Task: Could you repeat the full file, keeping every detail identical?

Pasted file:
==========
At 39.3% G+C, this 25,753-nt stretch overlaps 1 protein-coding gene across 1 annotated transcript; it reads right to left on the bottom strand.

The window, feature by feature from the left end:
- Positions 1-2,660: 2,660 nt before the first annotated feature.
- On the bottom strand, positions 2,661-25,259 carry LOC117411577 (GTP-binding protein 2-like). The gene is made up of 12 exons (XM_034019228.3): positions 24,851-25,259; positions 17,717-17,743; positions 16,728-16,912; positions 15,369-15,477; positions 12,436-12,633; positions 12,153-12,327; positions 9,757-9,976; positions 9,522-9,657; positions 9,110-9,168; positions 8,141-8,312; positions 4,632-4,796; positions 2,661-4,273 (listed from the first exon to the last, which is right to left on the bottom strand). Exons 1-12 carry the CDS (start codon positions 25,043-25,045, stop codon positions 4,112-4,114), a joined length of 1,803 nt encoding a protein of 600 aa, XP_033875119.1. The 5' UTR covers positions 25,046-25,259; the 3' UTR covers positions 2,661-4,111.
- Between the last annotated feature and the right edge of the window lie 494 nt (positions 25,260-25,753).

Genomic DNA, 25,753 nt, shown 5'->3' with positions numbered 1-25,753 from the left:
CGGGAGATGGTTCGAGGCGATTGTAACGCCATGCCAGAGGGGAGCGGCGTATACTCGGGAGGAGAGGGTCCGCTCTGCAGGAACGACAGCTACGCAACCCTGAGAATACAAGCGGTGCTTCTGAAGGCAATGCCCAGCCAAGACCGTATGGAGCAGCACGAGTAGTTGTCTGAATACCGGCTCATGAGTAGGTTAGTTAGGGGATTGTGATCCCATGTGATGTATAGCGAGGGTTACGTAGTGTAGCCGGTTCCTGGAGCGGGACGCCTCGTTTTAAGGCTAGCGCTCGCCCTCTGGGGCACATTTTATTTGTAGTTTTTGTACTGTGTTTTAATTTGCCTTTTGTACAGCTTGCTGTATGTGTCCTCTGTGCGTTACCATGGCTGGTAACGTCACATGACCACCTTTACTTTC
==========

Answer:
At 39.3% G+C, this 25,753-nt stretch overlaps 1 protein-coding gene across 1 annotated transcript; it reads right to left on the bottom strand.

The window, feature by feature from the left end:
- Positions 1-2,660: 2,660 nt before the first annotated feature.
- On the bottom strand, positions 2,661-25,259 carry LOC117411577 (GTP-binding protein 2-like). The gene is made up of 12 exons (XM_034019228.3): positions 24,851-25,259; positions 17,717-17,743; positions 16,728-16,912; positions 15,369-15,477; positions 12,436-12,633; positions 12,153-12,327; positions 9,757-9,976; positions 9,522-9,657; positions 9,110-9,168; positions 8,141-8,312; positions 4,632-4,796; positions 2,661-4,273 (listed from the first exon to the last, which is right to left on the bottom strand). Exons 1-12 carry the CDS (start codon positions 25,043-25,045, stop codon positions 4,112-4,114), a joined length of 1,803 nt encoding a protein of 600 aa, XP_033875119.1. The 5' UTR covers positions 25,046-25,259; the 3' UTR covers positions 2,661-4,111.
- Between the last annotated feature and the right edge of the window lie 494 nt (positions 25,260-25,753).

Genomic DNA, 25,753 nt, shown 5'->3' with positions numbered 1-25,753 from the left:
CGGGAGATGGTTCGAGGCGATTGTAACGCCATGCCAGAGGGGAGCGGCGTATACTCGGGAGGAGAGGGTCCGCTCTGCAGGAACGACAGCTACGCAACCCTGAGAATACAAGCGGTGCTTCTGAAGGCAATGCCCAGCCAAGACCGTATGGAGCAGCACGAGTAGTTGTCTGAATACCGGCTCATGAGTAGGTTAGTTAGGGGATTGTGATCCCATGTGATGTATAGCGAGGGTTACGTAGTGTAGCCGGTTCCTGGAGCGGGACGCCTCGTTTTAAGGCTAGCGCTCGCCCTCTGGGGCACATTTTATTTGTAGTTTTTGTACTGTGTTTTAATTTGCCTTTTGTACAGCTTGCTGTATGTGTCCTCTGTGCGTTACCATGGCTGGTAACGTCACATGACCACCTTTACTTTC